Just a few months after The Insult’s Oscar nomination in the Best Foreign Film category, history has been made again for Lebanese cinema with Nadine Labaki’s Capharnaüm earning the Jury Prize at the 2018 Cannes Film Festival, following a 15-minute standing ovation during its premiere a couple days before.
Centered around 12-year-old Zain, a Syrian refugee boy born without a birth certificate who decides to sue his own parents for bringing him into the world, the poignant picture was met with rave reviews from critics and acknowledged by the international press as a strong contender for the coveted Palme d’Or.
As a large majority of the Lebanese audience took to social media to celebrate Labaki becoming the first ever Arab female director to take home a major prize in the competition, the occasional propaganda voices attempted to undermine her national achievement through a series of desperately-worded-for-attention tweets, speciously cramming matters of martyrdom, weaponry and resistance into the reaction process.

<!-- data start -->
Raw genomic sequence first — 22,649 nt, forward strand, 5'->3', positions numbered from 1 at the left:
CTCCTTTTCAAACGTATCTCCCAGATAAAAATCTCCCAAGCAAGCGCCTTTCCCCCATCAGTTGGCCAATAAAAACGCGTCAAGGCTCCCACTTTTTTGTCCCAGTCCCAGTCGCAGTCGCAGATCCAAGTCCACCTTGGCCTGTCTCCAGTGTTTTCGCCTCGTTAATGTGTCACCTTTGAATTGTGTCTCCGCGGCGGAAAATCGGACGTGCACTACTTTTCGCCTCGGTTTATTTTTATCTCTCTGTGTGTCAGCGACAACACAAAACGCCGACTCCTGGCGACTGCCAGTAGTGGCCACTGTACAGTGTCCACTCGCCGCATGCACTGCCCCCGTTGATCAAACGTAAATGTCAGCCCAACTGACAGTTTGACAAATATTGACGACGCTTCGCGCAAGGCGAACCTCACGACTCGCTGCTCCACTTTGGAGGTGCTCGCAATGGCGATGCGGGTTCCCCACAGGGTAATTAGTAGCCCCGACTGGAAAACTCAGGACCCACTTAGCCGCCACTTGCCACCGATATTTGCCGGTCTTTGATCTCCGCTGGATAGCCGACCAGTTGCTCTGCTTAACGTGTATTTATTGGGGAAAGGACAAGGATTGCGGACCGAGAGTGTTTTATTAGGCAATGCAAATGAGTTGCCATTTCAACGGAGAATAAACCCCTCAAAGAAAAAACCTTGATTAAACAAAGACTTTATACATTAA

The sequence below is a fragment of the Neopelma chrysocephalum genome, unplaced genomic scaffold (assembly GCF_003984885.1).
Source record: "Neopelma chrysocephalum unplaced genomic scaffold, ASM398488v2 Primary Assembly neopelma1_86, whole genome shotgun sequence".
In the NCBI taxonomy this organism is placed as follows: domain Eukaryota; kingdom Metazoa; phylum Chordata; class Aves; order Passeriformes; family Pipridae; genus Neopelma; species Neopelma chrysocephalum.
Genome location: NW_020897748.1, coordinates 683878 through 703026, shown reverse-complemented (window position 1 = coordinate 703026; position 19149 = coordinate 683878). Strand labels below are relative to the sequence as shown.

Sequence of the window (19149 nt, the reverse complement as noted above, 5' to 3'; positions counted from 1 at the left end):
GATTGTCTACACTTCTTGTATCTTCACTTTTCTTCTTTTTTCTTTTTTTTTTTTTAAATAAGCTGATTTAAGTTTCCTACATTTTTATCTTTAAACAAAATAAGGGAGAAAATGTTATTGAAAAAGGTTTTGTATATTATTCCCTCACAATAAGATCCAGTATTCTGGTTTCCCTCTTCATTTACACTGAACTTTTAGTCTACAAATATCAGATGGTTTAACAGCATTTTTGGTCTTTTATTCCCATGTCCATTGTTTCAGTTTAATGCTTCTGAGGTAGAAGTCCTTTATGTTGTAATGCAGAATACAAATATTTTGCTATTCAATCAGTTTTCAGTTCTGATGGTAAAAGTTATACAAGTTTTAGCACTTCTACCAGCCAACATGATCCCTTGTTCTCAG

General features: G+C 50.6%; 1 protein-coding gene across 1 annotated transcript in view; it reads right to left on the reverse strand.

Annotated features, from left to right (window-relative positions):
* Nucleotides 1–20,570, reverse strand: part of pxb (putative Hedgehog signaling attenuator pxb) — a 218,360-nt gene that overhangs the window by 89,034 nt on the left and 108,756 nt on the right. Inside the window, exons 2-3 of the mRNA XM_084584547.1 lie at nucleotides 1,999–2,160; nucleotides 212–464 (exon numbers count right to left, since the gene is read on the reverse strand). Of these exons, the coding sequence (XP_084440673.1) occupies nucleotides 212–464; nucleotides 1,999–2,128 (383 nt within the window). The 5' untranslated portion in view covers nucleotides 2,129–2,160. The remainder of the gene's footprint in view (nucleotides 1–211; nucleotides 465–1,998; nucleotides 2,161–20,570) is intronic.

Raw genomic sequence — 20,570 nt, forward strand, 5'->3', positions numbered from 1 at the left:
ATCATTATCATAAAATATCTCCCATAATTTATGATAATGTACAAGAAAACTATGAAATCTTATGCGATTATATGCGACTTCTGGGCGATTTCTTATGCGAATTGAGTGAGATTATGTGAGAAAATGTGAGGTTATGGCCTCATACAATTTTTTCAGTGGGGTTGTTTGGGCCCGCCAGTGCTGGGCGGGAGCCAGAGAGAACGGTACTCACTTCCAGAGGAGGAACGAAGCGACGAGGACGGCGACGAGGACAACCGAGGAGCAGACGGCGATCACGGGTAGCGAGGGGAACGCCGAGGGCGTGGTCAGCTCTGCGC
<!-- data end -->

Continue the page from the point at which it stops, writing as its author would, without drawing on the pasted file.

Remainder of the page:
It turns out turning away from the realm of fighting and fighters to breathe in the fullness of art and artists, even for a little while, is enough of a pretext to turn heavy heads in Lebanon. We ought to surrender the pursuit of beauty and beautification to a manipulative culture of sacrifice and sanctification or else we’re traitors, culpable creators.
But little do these eloquently orchestrated voices know that no weapon in history, be it blatantly destructive or faintly justified, could ever stand in the way of Lebanon’s sturdiest and noblest weapon, embodied in the spirit of its art and true artists.
At a time when many have put their trust in weapons to defend them against danger, we choose to renew our trust in art and defend it in the face of chronic critics as an eternal weapon of love, coexistence and emancipation.